Strength & Fitness

Drop The Ego and Pick Up the Weight

2010 ad 2017 are the only two years Rich Froning has never stood on the VERY top of the podium...meaning, no matter who you are, there will always be someone who is better than you and there is always something we can improve at. Now, don’t you dare think I’m knocking Rich Froning, the man is amazing and a legend and deserves all the credit, but what I’m saying is check your ego’s at the door - and be humble.


Two years ago I was the fittest I had ever been, placing pretty darn well in the open in our region, and putting in some good work, then BOOM, we got pregnant.

Honestly, it was the best thing that could have happened to me, obviously because God had given us another child, but also because it made me realize so many obstacles there are to a fitness journey.

I got to feel what it was like to come into the gym carrying “extra weight”, I got to finally understand how hard burpees really are and I could relate to the level of difficult people had at every level. Each day, I didn’t want to come in to workout, I felt huge, tired, everything was sooo hard, my belly got in the way, I couldn’t breath and if a workout was for time I would get angry because then I couldn’t sandbag it (sorry I need to be honest here, I really did that☹).

Not only that, but my clothes were tight and It was so awkward to do all the movements. 

I remember thinking one day how hard it must truly be for someone to come into the gym, either just starting or been going through the path of losing weight, to JUST finish a class workout.

I couldn’t fathom it, it amazed me more than I think an elite athlete did, people were “choosing” to do this, not getting paid.

Then the post baby journey began. 

Let me tell you, this was one emotional roller coaster. Some days I even felt like a toddler and would want to throw a fit or give myself a cookie or was mad at other people who didn’t have to count their macros. I could see why other struggle losing weight, the most difficult part was breaking bad habits, and fighting the temptations you were used to. All the time pre baby, I was so used to my same meals and fueling my body to be an athlete, but when I got pregnant, I just ate when I was hungry, or snacked when I was bored, I always ate 80% healthy, but I didn’t say no to something if I really wanted it. Now I could finally sympathize with others who struggle, before I thought it was sooo easy to get where I was, I didn’t understand how people couldn’t say “no”.

On top of the food struggle, my clothes fit terribly and I honestly told myself I wasn’t going to the gym until I lost weight, (silliest thing you’ve ever heard, right!) 

One day I thought, if I’m ever going to be a good coach, I need to live the struggle others do, I need to know the temptations and I need to physically and mentally go through that because how else will I ever relate to those I’m coaching! I want others to know it can be done and even though it’s hard, I can be living proof, and so can they, but it was easier said than done.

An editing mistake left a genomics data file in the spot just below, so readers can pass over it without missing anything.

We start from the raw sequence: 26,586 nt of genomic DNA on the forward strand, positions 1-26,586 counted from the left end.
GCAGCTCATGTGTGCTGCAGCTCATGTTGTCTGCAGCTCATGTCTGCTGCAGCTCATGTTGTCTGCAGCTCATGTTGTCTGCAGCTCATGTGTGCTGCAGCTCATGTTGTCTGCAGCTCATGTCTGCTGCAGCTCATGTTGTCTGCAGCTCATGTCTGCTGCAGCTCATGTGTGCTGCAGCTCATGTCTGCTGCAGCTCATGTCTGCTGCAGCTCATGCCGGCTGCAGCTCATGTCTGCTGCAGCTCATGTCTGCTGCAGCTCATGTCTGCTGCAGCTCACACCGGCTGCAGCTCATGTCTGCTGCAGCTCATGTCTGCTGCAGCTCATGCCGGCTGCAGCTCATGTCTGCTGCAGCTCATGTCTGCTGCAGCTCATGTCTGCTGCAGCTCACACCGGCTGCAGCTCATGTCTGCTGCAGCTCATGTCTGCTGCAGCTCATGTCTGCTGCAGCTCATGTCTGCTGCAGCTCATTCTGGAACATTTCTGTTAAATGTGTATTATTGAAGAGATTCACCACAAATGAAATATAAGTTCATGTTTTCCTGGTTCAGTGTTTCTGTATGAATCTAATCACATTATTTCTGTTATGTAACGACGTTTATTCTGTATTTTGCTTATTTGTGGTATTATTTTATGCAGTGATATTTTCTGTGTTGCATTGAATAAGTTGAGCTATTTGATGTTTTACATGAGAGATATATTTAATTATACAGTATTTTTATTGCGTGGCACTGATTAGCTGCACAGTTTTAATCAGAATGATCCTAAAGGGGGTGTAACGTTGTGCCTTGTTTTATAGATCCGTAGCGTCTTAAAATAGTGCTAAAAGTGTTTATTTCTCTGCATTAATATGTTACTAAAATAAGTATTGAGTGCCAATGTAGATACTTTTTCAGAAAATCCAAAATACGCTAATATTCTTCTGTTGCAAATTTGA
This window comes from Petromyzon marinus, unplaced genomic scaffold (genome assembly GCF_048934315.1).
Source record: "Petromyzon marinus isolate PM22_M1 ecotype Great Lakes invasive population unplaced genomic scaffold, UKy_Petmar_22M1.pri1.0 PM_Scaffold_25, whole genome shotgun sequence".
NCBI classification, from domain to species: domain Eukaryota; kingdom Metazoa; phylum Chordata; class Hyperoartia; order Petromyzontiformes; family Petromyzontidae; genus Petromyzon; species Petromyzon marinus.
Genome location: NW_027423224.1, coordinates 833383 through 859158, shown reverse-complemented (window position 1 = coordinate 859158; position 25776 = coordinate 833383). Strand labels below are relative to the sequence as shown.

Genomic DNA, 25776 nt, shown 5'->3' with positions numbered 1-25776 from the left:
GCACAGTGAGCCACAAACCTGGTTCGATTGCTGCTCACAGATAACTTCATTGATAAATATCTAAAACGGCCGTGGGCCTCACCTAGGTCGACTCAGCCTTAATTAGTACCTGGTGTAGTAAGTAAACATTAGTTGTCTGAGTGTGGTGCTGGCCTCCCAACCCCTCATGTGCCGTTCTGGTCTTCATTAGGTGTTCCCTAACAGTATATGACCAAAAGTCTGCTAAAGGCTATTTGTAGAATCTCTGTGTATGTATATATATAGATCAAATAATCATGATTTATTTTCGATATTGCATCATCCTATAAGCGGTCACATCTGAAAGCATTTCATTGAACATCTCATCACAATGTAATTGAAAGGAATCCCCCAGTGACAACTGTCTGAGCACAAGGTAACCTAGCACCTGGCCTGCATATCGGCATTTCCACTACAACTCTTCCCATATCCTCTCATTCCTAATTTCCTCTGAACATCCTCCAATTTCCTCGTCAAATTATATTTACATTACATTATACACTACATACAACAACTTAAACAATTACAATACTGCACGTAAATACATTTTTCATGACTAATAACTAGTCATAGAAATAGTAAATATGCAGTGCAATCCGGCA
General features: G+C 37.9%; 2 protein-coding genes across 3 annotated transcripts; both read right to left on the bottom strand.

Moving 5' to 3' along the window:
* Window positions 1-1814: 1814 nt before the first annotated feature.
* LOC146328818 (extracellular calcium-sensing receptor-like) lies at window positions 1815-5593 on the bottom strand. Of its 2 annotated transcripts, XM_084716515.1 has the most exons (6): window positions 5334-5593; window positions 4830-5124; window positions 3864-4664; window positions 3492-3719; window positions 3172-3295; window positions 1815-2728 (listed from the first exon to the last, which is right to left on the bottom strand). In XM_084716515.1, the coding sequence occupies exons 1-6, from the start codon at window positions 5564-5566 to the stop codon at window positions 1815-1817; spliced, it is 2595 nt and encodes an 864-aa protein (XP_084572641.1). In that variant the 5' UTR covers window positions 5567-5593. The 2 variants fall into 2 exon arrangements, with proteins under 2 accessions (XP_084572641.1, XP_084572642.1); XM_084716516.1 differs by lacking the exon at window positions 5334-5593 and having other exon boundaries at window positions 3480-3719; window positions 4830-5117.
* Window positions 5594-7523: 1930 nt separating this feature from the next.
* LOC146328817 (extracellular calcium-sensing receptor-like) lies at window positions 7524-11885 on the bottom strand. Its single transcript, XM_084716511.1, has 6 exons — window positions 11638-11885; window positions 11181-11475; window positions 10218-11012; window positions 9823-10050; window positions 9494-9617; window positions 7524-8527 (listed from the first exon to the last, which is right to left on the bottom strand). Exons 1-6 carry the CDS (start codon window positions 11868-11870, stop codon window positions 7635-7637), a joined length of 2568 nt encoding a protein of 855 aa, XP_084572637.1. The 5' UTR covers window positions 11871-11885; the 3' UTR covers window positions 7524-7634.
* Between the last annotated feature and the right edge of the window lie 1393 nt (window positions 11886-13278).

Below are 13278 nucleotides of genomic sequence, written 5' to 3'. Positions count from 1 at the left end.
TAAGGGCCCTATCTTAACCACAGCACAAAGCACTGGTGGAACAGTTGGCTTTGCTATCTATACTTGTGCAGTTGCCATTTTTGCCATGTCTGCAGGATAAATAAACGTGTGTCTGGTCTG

It’s so easy to feel giddy, happy, exstatic when you are doing something you love, but what about when you are doing something you don’t love? 

I love cardio, I am a cardio junkie and my coach is well aware of that, hence why I don’t do much strict cardio. BUT for those of you who know my strengths/weakness/, you know a heavy barbell or weight will destroy me anyday of the given week. This past july I had the opportunity to do Sisu Throwdown with my husband drake. Going into the last event we were sitting in 4th against a pretty stacked RX group and the event called for a heavy thruster 135/95…needless to say, I think we took last in our heat. 

There's nothing like feeling defeated...the women there through that weight around like it was an empty barbell and here I was looking like a child learning to walk, wobbly, unstable..you get the picture.

I  wanted nothing more at that moment than to be strong, and so the journey began I started a new programming one week later. After the first day of what I’d like to say was heavy as crap, and after barely being able to walk, I knew this was what I needed. I hated going in, lifting these “baby weights”, feeling destroyed every day, everything I did was something I was bad at, but everyday I left I felt so humble, because I knew my hard work is going to pay off

It’s in those moments that we challenge ourselves with something hard, something we suck at, working our weakness’s day in and day out that build character, that build confidence, that build us in crossfit. 

It’s not easy mentally preparing myself for it, with cardio I could muscle through anything and I didn’t mind the “fran lung”…with this I couldn’t..the bar didn’t lie, and it won’t let me muscle through.

Maybe you’re vice versa and the weights are easy for you, it’s the metcons that kill you, well then it’s time to put in the work, like my dad always said, “the proof is in the pudding,” therefore even if it’s hard, YOU have to put the work in. Even if it sucks, even if you’re not good at it, we’re not here to do things we are good at…what success does that bring to our life?


There’s always going to be someone better than us at something or some movement, but never let anyone out work you, that’s why I’ve never felt so humble in my life. There’s so many amazing athletes out there that are putting in the work at this very moment, and they will reap the benefit. 

I am no better than anyone else here in this gym or out there or wherever, we are all on different chapters of our fitness journey is all, it’s that hard work that YOU put in, that’s going to be either proven or not, simple as that. I never want to settle but strive to see what my body is capable of.